If you're American and between the ages of 12 and 17, there's an 80% chance you own - or have home access to - a videogame console, according to a recent survey.
Sure, we've known that millions and millions of Americans play games with at least some regularity for quite some time now, but the widespread extent to which gaming has become so mainstream is still kind of staggering, when you think about it.
A new Pew Research Center survey finds that 80 percent of American youth between the ages of 12 and 17 own a videogame console, or otherwise have access to one in their home. Unsurprisingly, boys are more likely to have a console than girls, with a whopping 89% of male respondents saying they had one o' them newfangled videogame things, but girls weren't far behind with a 70% rate of their own.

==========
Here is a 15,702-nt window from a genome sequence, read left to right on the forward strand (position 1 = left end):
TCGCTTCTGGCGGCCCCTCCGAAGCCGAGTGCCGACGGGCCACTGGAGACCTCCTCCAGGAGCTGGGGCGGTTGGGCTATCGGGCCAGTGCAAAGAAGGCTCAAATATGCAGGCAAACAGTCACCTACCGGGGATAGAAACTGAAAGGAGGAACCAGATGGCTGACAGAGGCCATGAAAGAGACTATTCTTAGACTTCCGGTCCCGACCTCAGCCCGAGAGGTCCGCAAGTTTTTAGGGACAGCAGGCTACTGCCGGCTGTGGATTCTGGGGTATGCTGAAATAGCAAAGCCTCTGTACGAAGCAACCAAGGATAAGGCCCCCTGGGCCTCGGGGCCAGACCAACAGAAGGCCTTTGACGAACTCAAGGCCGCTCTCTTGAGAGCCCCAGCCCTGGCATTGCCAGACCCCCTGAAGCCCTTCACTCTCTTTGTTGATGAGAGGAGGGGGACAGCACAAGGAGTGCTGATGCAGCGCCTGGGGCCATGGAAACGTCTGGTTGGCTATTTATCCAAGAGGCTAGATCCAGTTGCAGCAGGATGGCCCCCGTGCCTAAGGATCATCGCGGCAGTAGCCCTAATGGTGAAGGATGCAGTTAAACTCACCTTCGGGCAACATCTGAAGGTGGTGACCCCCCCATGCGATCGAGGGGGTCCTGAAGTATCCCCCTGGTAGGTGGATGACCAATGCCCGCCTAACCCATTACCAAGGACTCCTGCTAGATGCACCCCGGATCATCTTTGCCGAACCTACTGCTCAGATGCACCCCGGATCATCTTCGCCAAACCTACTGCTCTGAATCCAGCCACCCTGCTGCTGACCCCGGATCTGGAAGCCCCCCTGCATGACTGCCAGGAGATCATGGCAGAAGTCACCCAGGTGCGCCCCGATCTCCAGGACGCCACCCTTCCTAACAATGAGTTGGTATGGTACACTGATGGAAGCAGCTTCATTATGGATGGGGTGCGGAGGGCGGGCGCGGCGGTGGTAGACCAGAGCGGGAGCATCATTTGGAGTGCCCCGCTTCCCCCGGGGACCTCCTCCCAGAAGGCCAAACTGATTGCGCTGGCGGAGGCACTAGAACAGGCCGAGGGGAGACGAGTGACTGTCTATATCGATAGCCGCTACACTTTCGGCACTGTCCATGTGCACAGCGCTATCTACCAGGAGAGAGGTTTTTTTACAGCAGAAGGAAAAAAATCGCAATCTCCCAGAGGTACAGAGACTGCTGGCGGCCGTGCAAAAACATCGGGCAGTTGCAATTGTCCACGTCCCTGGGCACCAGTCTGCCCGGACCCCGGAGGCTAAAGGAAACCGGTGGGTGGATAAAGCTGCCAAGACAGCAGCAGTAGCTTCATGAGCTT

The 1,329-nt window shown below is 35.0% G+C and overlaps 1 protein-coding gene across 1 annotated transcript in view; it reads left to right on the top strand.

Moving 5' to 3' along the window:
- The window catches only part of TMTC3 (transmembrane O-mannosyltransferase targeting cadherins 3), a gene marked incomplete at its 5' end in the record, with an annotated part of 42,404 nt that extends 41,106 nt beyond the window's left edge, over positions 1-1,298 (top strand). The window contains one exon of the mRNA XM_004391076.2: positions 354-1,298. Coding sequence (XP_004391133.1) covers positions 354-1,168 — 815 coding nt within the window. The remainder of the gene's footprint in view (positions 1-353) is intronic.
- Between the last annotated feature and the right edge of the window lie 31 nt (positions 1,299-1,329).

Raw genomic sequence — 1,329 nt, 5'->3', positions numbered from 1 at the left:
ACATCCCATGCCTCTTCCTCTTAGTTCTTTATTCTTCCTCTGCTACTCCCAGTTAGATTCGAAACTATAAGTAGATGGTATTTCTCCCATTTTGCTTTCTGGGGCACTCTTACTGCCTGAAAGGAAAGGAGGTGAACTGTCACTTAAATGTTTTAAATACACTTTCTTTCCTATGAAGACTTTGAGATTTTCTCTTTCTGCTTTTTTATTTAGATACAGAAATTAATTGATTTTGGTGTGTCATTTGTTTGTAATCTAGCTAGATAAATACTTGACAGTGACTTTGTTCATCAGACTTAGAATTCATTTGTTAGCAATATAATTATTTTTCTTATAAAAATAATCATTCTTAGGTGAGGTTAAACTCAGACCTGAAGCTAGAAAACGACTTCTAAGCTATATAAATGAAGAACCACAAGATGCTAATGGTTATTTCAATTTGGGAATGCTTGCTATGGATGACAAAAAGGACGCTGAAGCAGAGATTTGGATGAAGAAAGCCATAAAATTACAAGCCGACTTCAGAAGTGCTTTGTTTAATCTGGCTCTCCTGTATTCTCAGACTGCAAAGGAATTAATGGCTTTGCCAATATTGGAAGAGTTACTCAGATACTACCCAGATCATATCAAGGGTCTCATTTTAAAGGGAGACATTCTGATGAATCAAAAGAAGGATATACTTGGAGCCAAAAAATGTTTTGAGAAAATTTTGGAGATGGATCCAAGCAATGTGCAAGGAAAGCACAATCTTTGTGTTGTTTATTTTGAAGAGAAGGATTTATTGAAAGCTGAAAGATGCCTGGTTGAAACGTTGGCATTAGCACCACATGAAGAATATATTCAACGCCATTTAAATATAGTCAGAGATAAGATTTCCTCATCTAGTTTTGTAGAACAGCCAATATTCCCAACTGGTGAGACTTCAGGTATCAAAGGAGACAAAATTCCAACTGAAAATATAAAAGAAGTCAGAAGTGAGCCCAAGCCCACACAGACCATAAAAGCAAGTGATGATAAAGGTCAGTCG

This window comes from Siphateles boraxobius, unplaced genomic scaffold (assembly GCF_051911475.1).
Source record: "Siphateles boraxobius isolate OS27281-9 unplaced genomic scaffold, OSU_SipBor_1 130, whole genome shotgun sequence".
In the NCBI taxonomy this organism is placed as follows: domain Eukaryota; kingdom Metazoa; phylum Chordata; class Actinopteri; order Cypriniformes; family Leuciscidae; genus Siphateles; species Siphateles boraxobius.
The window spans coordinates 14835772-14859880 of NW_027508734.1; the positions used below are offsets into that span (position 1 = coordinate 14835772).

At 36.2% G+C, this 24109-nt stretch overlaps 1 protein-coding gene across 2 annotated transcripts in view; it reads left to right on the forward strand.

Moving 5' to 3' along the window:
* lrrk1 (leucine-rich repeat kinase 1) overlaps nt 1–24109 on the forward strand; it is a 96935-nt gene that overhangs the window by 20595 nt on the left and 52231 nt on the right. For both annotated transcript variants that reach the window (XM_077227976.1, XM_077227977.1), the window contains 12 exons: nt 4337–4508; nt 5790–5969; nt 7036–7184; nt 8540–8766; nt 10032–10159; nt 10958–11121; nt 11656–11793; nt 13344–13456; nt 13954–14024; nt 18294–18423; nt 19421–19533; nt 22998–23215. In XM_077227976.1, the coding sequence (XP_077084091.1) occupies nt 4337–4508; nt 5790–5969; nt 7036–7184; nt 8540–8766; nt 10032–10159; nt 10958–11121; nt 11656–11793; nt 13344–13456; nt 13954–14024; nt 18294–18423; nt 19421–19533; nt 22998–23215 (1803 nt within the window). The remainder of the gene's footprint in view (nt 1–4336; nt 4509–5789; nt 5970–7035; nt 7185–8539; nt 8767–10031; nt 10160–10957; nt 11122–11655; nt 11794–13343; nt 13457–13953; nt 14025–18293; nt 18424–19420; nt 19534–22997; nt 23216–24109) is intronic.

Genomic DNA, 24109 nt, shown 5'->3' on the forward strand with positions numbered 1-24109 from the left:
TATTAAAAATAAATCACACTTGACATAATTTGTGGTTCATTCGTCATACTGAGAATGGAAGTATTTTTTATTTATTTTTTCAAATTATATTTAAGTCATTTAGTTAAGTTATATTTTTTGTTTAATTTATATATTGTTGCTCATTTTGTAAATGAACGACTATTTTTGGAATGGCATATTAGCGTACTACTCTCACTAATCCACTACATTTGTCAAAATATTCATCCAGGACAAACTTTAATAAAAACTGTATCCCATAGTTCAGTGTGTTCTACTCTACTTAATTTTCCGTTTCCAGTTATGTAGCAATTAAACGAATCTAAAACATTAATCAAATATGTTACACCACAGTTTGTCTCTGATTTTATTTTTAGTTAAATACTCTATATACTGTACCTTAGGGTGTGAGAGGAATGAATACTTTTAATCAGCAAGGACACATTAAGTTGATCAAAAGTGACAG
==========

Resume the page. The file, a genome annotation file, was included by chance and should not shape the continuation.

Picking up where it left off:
More than half of that 80% also owns a handheld device, according to Pew's numbers. The DS and PSP were predominantly popular with younger gamers - 66% of children aged 12 and 13 have a handheld, compared to 44% of those between 14 to 17. When broken down along gender lines, handheld ownership was 56% boys, 47% girls.
So the odds are, if you're a parent and you don't game, you probably don't understand your teenagers. Not that parents needed more evidence to know that, anyway.